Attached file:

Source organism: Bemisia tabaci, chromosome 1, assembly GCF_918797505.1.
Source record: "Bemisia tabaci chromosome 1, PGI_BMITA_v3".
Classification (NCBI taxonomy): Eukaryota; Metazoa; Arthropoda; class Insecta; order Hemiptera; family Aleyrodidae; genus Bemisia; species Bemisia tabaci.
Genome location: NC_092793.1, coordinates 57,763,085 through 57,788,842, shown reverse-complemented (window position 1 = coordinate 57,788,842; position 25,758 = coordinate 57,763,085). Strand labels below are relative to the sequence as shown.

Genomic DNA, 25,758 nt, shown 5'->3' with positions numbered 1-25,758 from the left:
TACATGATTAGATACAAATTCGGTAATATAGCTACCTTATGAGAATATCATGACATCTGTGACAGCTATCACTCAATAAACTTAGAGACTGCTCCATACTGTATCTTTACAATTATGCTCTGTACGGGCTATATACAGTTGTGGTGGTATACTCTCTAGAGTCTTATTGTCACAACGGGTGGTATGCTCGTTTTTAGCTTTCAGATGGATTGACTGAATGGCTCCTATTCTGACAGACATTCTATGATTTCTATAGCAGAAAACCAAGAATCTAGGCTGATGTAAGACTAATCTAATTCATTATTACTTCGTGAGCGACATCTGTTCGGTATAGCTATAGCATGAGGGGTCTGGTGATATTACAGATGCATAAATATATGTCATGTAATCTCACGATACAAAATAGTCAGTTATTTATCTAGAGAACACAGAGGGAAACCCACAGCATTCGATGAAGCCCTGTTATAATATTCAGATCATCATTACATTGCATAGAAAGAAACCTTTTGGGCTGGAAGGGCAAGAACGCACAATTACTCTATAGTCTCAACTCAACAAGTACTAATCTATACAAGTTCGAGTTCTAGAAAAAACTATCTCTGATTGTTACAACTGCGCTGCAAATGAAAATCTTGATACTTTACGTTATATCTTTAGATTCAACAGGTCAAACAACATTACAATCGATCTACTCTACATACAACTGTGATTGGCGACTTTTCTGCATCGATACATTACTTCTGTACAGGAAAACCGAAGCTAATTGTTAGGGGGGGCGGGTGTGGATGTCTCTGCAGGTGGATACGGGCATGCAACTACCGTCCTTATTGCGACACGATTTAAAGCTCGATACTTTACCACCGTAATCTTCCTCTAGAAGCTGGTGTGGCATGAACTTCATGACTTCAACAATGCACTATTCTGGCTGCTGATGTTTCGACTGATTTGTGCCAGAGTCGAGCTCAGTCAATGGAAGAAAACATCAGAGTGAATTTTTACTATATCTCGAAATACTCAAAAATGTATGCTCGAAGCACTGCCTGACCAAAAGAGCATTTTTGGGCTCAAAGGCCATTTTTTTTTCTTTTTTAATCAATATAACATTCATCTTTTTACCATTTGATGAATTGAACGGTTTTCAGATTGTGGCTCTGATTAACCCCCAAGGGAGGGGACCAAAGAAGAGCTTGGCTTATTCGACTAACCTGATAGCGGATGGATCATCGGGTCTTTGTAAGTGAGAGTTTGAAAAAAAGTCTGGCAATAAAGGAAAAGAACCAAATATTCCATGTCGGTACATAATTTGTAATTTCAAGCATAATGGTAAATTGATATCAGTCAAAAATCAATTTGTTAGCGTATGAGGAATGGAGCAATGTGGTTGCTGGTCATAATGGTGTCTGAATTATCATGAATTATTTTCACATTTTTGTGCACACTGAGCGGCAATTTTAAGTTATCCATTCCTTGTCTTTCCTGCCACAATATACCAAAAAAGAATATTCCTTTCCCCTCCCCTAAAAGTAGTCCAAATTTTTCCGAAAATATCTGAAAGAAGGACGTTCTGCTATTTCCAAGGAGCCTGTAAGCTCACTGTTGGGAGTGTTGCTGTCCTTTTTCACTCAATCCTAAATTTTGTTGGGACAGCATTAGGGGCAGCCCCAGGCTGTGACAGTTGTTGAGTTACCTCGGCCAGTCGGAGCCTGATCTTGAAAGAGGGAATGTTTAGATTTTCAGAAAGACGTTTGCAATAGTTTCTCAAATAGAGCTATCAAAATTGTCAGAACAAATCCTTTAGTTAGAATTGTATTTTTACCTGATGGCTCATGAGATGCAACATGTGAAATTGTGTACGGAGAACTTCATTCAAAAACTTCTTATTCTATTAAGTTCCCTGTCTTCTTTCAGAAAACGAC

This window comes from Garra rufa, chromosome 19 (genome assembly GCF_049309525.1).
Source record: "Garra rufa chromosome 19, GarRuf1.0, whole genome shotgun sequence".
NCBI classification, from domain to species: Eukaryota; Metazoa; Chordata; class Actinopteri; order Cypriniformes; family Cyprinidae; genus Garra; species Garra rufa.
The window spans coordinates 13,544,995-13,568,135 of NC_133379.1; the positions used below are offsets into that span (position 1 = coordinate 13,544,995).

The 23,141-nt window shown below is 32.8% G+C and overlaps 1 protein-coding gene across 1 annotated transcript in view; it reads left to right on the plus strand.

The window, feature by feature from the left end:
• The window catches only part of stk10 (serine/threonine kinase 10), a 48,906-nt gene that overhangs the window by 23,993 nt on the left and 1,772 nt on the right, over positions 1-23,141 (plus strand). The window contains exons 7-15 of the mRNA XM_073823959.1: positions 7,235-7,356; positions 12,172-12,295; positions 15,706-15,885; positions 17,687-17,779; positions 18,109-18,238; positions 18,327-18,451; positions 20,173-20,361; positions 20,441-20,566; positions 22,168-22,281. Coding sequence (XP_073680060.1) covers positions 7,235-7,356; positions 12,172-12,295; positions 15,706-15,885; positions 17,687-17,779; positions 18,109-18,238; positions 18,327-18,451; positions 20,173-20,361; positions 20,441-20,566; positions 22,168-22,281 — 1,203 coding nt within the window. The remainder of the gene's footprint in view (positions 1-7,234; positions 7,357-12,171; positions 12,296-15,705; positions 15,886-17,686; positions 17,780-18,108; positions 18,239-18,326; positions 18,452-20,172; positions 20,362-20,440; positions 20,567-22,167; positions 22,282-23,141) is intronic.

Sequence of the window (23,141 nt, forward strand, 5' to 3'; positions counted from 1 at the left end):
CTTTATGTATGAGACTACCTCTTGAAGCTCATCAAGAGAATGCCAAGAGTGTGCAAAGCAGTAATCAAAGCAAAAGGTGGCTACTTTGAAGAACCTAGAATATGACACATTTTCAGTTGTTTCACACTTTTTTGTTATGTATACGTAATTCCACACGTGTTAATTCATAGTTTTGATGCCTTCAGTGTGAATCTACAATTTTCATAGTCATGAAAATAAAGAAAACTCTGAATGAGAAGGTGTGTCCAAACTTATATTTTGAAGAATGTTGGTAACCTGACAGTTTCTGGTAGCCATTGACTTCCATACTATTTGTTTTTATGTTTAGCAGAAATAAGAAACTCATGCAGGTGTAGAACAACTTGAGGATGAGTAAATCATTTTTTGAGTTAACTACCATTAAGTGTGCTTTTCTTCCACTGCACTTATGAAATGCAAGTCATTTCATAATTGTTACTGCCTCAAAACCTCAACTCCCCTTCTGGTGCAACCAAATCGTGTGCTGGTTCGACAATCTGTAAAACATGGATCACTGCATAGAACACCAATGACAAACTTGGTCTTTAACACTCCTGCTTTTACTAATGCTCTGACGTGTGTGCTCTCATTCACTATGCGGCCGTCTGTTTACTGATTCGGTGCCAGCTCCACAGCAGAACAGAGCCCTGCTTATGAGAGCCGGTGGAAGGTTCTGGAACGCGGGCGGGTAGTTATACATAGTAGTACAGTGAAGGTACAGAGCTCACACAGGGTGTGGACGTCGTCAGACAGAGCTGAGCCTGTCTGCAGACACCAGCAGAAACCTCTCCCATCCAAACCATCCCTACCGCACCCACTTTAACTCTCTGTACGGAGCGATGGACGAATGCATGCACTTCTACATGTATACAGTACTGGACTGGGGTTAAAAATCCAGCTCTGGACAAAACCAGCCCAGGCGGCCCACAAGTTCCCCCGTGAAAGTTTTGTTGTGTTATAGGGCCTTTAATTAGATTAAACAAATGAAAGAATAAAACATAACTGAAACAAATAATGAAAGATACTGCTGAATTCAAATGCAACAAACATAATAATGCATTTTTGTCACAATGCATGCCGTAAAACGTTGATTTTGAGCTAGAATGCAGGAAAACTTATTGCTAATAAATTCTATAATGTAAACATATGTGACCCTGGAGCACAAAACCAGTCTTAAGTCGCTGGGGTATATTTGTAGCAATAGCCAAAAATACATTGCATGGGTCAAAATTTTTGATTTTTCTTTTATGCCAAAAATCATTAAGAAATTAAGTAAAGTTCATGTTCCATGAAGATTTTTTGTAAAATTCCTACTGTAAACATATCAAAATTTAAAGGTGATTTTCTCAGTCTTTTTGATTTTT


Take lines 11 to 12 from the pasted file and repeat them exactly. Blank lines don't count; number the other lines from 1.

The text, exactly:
The 23,141-nt window shown below is 32.8% G+C and overlaps 1 protein-coding gene across 1 annotated transcript in view; it reads left to right on the plus strand.

The window, feature by feature from the left end: